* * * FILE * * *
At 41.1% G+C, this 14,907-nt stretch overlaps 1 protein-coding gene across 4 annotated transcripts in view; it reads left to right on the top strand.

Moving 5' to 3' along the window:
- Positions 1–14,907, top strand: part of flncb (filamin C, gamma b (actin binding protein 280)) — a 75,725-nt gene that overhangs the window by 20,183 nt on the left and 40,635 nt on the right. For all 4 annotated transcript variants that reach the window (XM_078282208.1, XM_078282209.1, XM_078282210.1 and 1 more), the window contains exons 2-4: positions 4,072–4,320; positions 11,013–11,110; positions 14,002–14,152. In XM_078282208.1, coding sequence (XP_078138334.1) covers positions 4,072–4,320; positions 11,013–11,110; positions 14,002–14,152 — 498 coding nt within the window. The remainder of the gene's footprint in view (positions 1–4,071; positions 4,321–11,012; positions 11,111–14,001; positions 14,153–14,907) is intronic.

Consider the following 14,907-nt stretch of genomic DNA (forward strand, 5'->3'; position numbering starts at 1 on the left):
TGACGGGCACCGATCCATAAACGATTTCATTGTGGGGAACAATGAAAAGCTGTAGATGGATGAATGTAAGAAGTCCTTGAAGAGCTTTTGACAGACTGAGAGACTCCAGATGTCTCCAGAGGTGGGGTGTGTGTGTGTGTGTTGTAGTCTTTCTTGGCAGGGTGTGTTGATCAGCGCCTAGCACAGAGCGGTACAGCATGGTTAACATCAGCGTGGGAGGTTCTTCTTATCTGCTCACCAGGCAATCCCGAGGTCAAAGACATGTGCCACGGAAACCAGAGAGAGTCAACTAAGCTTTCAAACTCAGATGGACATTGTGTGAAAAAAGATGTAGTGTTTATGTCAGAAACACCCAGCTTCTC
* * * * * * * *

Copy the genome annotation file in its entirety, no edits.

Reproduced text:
At 41.1% G+C, this 14,907-nt stretch overlaps 1 protein-coding gene across 4 annotated transcripts in view; it reads left to right on the top strand.

Moving 5' to 3' along the window:
- Positions 1–14,907, top strand: part of flncb (filamin C, gamma b (actin binding protein 280)) — a 75,725-nt gene that overhangs the window by 20,183 nt on the left and 40,635 nt on the right. For all 4 annotated transcript variants that reach the window (XM_078282208.1, XM_078282209.1, XM_078282210.1 and 1 more), the window contains exons 2-4: positions 4,072–4,320; positions 11,013–11,110; positions 14,002–14,152. In XM_078282208.1, coding sequence (XP_078138334.1) covers positions 4,072–4,320; positions 11,013–11,110; positions 14,002–14,152 — 498 coding nt within the window. The remainder of the gene's footprint in view (positions 1–4,071; positions 4,321–11,012; positions 11,111–14,001; positions 14,153–14,907) is intronic.

Consider the following 14,907-nt stretch of genomic DNA (forward strand, 5'->3'; position numbering starts at 1 on the left):
TGACGGGCACCGATCCATAAACGATTTCATTGTGGGGAACAATGAAAAGCTGTAGATGGATGAATGTAAGAAGTCCTTGAAGAGCTTTTGACAGACTGAGAGACTCCAGATGTCTCCAGAGGTGGGGTGTGTGTGTGTGTGTTGTAGTCTTTCTTGGCAGGGTGTGTTGATCAGCGCCTAGCACAGAGCGGTACAGCATGGTTAACATCAGCGTGGGAGGTTCTTCTTATCTGCTCACCAGGCAATCCCGAGGTCAAAGACATGTGCCACGGAAACCAGAGAGAGTCAACTAAGCTTTCAAACTCAGATGGACATTGTGTGAAAAAAGATGTAGTGTTTATGTCAGAAACACCCAGCTTCTC